Escaping the Death Pledge – The Ever After

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This is a conclusion of the tetralogy that began with Escaping the Death Pledge – The History.

What’s with the fairy tale reference in the title, Insourcelife? Kudos on paying off the mortgage but come on now, save the fairy tale stuff for children books and wedding toasts. Well, guess what – it’s been two months since I cut a $60,000 check to my mortgage company and it still feels unreal. Having zero debt and a paid off home is a definition of a financial fairy tale, at least in my book.

As you might remember from the previous installment, I walked (ran) into my mortgage bank on May 5, 2015. Cinco de Mayo – the day we no longer owed anything to anyone. The day we broke out from a 30-year debtors’ prison. Finally debt-free at forty years old. Half a million dollars paid off in 10 years with a quarter million dollars paid off in the last 3. The best birthday present I have ever received.

I’ve been pumping myself up with such rhetoric for years now. Envisioning the D-day is what kept me going through a decade of sending additional principal payments to the bank instead of blowing it all on a new BMW or a Wolf range or a hot tub or a thousand other things competing for our money.

It was harder to resist temptations in the beginning but within a year or two my whole Priority Framework has fundamentally changed. Buying freedom instead of things became so ingrained that it was just a matter of time before we achieved terminal velocity necessary to escape the Death Pledge.

I’ve lost count of the times when, faced with a spending dilemma, I made a conscious choice to “do the right thing”. Take the stupid mistake that ruined my beloved Cannondale bicycle for example… Part of me wanted to run out and replace it with a brand new $1,000+ bike to help dull the pain and embarrassment. Instead, I decided to wait and find a replacement on Craigslist. I ended up buying practically the same bike as the one I broke (from the 1990’s!) for $120. That’s $900 extra going to my mortgage principal that month. Multiply that by hundreds of similar decisions over 10 years and all of a sudden there is a tsunami of “extra” money going to buying freedom instead of things of questionable value.

The best part is that once your Priority Framework has changed, you won’t miss any of the marginal value that a “thing” can provide. Is a brand new $1,000+ Cannondale better than a $120 used one? Not to me since freedom is way at the top of my list and $900 goes a long way in getting there. Plus I got back the same bike I loved before – a sentimental value that no new Cannondale could ever hope to deliver.

And don’t even start me with new cars… I wouldn’t want a new BMW even if it was free. Maintaining, insuring, fueling and eating depreciation on a bimmer would cost me thousands more per year than driving my used Mini Cooper.

Since I use my car primarily for commuting to work, wouldn’t it be ironic to spend all that extra money just to get to the place from which I’m trying to escape? And all for what – marginally better performance and comfort? Sabotaging yourself is never a good strategy yet so many of us do it day after day and year after year. Too bad my younger self didn’t have this Priority Framework in place when he signed on a dotted line at the dealership setting in motion a chain of expensive car purchases.

It’s reasonable to expect your mind to blow up achieving any goal 10 years in the making into a firework-filled extravaganza. The reality is that paying off your mortgage is a complete opposite. Save for a requisite “congratulations” from a bank teller this is as close to an anti-climactic event as you can get. Your mind wants the whole world to throw one big party but in reality, no one cares!  Of course that’s just fine and exactly how it should be… But it is a little strange that people will ask a hundred questions about your new (financed) car while not knowing what to say when the subject of a paid off mortgage comes up. I guess it’s easier to relate to spending money than saving… It’s what everyone does and much more exciting!

First sign that things really did change appeared a couple of days after my Cinco de Mayo run to the bank when I logged into my online mortgage account. Oh how I waited for this!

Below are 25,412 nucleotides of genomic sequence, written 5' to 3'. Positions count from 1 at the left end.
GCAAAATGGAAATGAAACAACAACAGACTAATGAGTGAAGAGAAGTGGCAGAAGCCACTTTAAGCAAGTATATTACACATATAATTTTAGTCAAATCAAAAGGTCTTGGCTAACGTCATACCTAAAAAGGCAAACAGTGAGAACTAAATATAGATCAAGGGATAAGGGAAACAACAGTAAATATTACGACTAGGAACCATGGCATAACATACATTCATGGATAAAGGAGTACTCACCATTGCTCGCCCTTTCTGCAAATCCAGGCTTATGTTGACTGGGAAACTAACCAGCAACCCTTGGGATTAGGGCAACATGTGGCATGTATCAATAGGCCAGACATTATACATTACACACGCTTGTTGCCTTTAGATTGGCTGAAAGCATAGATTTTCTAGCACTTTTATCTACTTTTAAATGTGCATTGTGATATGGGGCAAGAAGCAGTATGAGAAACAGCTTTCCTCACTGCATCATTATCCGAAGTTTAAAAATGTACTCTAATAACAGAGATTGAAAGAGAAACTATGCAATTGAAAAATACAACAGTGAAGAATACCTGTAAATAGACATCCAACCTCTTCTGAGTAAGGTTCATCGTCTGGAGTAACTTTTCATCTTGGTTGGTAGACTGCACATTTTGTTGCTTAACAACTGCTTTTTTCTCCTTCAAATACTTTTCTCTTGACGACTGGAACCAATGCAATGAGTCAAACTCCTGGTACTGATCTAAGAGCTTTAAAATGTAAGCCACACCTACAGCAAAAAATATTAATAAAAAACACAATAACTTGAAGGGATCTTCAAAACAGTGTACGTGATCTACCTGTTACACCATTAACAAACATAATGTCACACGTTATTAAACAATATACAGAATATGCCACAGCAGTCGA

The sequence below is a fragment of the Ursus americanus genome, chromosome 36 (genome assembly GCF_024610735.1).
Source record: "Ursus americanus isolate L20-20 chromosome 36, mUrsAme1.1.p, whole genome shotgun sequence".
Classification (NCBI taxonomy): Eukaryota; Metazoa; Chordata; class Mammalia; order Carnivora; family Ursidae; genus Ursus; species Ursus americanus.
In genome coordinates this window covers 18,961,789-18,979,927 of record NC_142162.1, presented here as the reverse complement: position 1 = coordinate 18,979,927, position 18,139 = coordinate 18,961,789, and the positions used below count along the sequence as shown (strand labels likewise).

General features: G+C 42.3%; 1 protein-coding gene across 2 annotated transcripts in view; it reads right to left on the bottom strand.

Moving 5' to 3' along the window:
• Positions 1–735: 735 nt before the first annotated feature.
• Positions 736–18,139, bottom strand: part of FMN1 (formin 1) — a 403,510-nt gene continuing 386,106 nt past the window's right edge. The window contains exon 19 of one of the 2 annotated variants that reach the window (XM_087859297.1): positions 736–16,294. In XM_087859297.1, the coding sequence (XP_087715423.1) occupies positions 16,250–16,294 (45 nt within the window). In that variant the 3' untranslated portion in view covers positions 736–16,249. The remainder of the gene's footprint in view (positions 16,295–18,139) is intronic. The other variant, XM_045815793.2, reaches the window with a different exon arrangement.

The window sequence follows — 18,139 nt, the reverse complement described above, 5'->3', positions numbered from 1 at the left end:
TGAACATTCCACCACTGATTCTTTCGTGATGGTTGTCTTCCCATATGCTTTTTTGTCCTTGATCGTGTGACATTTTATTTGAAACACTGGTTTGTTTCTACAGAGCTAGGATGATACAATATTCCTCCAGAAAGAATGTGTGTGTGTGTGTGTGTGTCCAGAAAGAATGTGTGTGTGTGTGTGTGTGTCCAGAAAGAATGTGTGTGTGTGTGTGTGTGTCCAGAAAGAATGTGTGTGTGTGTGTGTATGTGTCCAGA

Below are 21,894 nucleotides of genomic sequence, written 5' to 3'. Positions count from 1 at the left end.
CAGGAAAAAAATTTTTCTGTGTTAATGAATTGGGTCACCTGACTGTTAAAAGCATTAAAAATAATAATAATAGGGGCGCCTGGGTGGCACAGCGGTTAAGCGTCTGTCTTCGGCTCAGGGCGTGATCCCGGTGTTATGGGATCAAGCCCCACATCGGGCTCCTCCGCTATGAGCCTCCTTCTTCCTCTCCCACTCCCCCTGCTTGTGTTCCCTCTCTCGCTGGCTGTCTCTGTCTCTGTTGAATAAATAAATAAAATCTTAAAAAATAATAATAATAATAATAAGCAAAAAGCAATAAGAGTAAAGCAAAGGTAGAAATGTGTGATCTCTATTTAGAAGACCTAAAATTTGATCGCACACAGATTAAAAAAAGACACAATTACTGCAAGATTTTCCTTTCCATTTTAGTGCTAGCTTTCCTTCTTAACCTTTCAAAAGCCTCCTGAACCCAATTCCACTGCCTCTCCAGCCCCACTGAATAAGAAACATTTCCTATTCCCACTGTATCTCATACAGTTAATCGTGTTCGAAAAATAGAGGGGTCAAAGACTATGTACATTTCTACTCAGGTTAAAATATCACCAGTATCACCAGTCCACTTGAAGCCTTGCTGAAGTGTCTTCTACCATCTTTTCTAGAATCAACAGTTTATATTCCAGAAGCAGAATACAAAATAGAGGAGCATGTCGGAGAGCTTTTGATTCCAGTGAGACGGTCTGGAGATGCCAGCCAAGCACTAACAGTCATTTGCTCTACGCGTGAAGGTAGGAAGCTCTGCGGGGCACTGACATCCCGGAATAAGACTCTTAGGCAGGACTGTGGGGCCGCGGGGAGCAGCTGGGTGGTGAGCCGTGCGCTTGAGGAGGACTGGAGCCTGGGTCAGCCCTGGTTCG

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On June 1 my Mint.com account, oblivious to The News, reminded me that a house mortgage payment was due… It was weird to not have to transfer the $5,000 I would’ve usually sent to the bank. What do I do with all this extra money?!

On July 1 the fairy tale feeling was still there. We have no mortgage!

The last time I felt like this was about a decade ago when I sent the last payment to the bank to pay off a car loan. A huge burden fell off my shoulders and I swore that I will never ever finance a car again. I would much rather drive a $3,000 beater than take out another car loan. I’m dead serious about this too.

With a decade of debt-free car owning experience under my belt and observing how wonderful it has been for my soul and my wallet, I plan to take the same approach to real estate. Simply put, I plan on never carrying a mortgage again.

There is a caveat – I’m talking about primary real estate. If I find a good investment real estate opportunity I have no problem having a mortgage as long as it’s paid for by someone other than me.

So lets look at the things I’m considering now that the mortgage has been paid off. These are just some of the bullet points and action items rattling in my brain that I’d like to put down on “paper”.

The Ever After

  • Never again make another mortgage payment on a primary home.
  • Never again worry about interest rates, closing costs, refinancing, paying down mortgage vs. investing etc.
  • When it comes to a primary home for our family we should be all set for life. We will never outgrow our current house – with 5 bedrooms and over 3,000 square feet we can only downsize.
  • Our house is worth around $500,000 which should buy us a comfortable place to live anywhere in the country. We have no desire to live in a high cost of living area but even in NY (except Manhattan) we can easily find a (smaller) place for that much. That $500,000 will continue to adjust with the general US real estate market so it’s also inflation/comparable-lifestyle-proof. Half a million in today’s dollars is the max I’d ever want to spend on a home wherever we end up living in the future.
  • Open a no-cost $300,000 line of credit against the house. This should address the concern about “having all that equity tied up in the house”. Home Equity Line of Credit interest rates are almost as low as the mortgage rates. There is also something to be said about the power of being able to write a cashier’s check for hundreds of thousands of dollars without either a) having a pile of cash sitting in safe (close to zero return) investments or b) having to run around trying to get just-in-time financing. And did I mention this flexibility comes with zero costs?